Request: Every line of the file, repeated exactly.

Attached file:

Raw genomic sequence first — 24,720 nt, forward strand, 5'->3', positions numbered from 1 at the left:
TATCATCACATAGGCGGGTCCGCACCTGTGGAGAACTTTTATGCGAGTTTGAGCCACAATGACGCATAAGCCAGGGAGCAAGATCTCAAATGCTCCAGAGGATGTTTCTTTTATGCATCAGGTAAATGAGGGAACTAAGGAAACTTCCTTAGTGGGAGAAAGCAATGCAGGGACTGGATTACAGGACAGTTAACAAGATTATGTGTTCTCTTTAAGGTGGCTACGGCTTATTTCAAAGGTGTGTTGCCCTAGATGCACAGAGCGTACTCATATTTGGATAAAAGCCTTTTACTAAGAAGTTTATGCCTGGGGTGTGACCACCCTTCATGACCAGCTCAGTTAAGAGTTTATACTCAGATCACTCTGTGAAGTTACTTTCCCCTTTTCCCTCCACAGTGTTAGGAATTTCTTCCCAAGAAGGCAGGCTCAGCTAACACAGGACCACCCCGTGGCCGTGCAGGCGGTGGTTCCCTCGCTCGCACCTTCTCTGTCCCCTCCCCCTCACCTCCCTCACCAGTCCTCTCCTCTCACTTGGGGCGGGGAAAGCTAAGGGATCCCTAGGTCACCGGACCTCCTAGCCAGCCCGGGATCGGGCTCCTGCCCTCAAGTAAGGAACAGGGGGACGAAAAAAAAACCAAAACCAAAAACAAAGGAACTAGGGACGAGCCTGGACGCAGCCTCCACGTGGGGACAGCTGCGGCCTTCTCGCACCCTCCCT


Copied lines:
Raw genomic sequence first — 24,720 nt, forward strand, 5'->3', positions numbered from 1 at the left:
TATCATCACATAGGCGGGTCCGCACCTGTGGAGAACTTTTATGCGAGTTTGAGCCACAATGACGCATAAGCCAGGGAGCAAGATCTCAAATGCTCCAGAGGATGTTTCTTTTATGCATCAGGTAAATGAGGGAACTAAGGAAACTTCCTTAGTGGGAGAAAGCAATGCAGGGACTGGATTACAGGACAGTTAACAAGATTATGTGTTCTCTTTAAGGTGGCTACGGCTTATTTCAAAGGTGTGTTGCCCTAGATGCACAGAGCGTACTCATATTTGGATAAAAGCCTTTTACTAAGAAGTTTATGCCTGGGGTGTGACCACCCTTCATGACCAGCTCAGTTAAGAGTTTATACTCAGATCACTCTGTGAAGTTACTTTCCCCTTTTCCCTCCACAGTGTTAGGAATTTCTTCCCAAGAAGGCAGGCTCAGCTAACACAGGACCACCCCGTGGCCGTGCAGGCGGTGGTTCCCTCGCTCGCACCTTCTCTGTCCCCTCCCCCTCACCTCCCTCACCAGTCCTCTCCTCTCACTTGGGGCGGGGAAAGCTAAGGGATCCCTAGGTCACCGGACCTCCTAGCCAGCCCGGGATCGGGCTCCTGCCCTCAAGTAAGGAACAGGGGGACGAAAAAAAAACCAAAACCAAAAACAAAGGAACTAGGGACGAGCCTGGACGCAGCCTCCACGTGGGGACAGCTGCGGCCTTCTCGCACCCTCCCT